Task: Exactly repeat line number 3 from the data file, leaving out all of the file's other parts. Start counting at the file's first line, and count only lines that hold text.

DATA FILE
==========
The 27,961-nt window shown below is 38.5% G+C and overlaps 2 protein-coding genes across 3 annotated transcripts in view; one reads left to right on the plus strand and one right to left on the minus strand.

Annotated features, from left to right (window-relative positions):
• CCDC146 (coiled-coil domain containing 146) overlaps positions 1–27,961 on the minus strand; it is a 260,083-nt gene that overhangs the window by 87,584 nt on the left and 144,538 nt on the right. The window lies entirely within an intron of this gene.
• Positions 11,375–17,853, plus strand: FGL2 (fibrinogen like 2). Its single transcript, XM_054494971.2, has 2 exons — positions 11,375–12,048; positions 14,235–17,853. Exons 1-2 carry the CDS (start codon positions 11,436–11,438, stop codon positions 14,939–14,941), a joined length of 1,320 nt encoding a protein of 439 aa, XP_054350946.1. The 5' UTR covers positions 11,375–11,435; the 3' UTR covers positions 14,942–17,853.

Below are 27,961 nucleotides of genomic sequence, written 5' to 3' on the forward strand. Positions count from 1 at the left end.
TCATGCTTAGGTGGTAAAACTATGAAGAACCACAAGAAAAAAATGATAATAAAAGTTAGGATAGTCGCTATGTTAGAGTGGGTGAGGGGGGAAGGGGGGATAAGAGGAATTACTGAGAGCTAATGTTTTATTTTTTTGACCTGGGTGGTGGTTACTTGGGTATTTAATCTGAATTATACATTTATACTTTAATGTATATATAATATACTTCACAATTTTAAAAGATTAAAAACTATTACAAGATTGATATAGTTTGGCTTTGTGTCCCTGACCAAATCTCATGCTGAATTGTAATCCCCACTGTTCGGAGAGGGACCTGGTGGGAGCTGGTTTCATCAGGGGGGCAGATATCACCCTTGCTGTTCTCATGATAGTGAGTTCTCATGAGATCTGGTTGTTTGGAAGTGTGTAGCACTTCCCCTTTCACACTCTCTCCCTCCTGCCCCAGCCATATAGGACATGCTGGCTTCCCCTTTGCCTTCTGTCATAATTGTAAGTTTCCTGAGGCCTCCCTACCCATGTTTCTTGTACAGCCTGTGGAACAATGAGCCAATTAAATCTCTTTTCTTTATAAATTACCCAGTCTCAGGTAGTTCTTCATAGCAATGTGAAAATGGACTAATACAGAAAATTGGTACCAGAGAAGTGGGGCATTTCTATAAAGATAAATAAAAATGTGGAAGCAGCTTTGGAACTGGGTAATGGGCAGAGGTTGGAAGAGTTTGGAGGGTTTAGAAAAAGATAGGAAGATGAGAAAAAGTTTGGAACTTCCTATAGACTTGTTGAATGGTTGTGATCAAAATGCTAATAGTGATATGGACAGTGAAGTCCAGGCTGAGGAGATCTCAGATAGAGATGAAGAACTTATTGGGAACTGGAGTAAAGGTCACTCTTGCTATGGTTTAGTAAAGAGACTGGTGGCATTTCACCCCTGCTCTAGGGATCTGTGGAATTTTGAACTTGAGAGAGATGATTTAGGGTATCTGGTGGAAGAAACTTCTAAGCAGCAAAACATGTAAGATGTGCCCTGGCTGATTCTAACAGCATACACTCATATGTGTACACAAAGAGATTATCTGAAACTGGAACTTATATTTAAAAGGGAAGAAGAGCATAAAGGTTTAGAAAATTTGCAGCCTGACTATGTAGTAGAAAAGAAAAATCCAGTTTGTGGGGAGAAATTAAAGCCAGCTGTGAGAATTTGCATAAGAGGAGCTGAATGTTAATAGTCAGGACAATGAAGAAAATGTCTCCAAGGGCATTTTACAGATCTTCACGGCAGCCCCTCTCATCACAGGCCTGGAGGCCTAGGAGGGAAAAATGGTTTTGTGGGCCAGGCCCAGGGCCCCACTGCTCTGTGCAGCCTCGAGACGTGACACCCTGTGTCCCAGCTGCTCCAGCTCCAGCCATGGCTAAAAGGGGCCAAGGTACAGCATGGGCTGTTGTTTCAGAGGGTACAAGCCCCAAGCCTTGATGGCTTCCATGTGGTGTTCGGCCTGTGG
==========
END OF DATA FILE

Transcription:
• CCDC146 (coiled-coil domain containing 146) overlaps positions 1–27,961 on the minus strand; it is a 260,083-nt gene that overhangs the window by 87,584 nt on the left and 144,538 nt on the right. The window lies entirely within an intron of this gene.